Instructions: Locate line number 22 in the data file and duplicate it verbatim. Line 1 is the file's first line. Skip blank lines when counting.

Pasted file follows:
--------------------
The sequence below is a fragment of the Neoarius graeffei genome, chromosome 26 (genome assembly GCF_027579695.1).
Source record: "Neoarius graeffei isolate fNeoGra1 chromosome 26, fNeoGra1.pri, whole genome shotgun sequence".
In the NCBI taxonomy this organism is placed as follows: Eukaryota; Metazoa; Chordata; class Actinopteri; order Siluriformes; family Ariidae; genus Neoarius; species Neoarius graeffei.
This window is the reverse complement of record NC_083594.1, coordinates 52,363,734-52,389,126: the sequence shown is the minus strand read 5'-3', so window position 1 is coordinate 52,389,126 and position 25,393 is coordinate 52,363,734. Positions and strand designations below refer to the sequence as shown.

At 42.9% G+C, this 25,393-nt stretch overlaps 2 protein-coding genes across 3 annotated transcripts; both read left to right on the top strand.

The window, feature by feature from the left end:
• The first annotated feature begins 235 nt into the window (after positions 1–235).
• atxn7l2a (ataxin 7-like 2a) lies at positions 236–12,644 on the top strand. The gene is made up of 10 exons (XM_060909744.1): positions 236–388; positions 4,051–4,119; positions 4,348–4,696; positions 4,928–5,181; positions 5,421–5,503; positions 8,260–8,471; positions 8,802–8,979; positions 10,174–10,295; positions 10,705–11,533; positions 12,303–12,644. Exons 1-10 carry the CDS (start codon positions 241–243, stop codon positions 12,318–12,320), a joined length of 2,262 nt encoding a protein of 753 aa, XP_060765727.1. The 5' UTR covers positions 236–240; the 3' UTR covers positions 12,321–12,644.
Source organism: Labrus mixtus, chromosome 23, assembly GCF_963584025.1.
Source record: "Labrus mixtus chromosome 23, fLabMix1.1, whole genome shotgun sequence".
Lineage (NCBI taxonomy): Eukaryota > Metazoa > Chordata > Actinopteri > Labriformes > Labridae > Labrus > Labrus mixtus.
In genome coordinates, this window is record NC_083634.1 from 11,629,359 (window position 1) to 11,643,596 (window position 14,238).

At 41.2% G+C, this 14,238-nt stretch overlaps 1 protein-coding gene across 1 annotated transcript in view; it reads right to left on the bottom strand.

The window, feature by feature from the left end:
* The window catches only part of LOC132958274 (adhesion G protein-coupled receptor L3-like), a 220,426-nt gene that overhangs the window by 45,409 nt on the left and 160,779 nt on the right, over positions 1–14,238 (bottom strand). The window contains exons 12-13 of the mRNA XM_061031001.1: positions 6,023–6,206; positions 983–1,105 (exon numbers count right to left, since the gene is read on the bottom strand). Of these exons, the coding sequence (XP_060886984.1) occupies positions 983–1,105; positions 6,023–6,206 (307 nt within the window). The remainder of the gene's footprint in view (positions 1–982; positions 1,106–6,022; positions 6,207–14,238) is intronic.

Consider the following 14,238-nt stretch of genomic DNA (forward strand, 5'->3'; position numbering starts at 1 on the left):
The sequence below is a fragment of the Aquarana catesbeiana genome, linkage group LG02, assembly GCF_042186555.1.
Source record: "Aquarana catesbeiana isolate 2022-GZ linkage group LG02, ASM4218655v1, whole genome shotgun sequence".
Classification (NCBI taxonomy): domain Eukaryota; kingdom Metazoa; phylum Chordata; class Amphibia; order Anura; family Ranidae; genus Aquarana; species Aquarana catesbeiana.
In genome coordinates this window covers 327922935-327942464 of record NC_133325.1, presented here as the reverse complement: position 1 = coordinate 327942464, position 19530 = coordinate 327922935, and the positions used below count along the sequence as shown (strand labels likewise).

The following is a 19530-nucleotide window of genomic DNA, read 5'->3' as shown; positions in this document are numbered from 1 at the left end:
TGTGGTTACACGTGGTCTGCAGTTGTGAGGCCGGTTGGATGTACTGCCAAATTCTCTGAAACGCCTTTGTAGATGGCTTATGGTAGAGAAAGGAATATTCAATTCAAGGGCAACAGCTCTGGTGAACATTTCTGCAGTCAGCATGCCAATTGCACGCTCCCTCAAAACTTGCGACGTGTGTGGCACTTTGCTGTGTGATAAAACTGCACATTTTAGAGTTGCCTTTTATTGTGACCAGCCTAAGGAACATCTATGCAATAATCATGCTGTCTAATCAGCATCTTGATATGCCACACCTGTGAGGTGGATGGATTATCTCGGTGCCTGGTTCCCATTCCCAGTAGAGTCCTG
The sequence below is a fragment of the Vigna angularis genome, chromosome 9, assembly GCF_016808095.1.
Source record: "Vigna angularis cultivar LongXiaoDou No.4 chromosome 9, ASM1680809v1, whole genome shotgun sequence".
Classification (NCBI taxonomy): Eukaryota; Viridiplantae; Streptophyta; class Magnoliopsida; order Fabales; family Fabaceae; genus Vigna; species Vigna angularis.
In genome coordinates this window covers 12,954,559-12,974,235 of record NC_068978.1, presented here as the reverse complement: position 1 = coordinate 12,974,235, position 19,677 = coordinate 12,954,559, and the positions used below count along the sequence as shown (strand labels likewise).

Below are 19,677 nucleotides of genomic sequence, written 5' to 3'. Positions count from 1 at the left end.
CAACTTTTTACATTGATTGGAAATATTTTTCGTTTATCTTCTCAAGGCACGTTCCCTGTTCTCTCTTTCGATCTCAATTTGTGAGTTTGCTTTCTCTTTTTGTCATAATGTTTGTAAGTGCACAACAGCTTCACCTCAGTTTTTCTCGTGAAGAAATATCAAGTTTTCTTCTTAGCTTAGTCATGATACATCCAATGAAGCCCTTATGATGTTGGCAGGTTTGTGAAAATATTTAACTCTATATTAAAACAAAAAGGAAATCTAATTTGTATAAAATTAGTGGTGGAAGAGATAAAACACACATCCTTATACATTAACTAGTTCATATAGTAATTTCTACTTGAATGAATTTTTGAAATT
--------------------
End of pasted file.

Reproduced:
TGTGGTTACACGTGGTCTGCAGTTGTGAGGCCGGTTGGATGTACTGCCAAATTCTCTGAAACGCCTTTGTAGATGGCTTATGGTAGAGAAAGGAATATTCAATTCAAGGGCAACAGCTCTGGTGAACATTTCTGCAGTCAGCATGCCAATTGCACGCTCCCTCAAAACTTGCGACGTGTGTGGCACTTTGCTGTGTGATAAAACTGCACATTTTAGAGTTGCCTTTTATTGTGACCAGCCTAAGGAACATCTATGCAATAATCATGCTGTCTAATCAGCATCTTGATATGCCACACCTGTGAGGTGGATGGATTATCTCGGTGCCTGGTTCCCATTCCCAGTAGAGTCCTG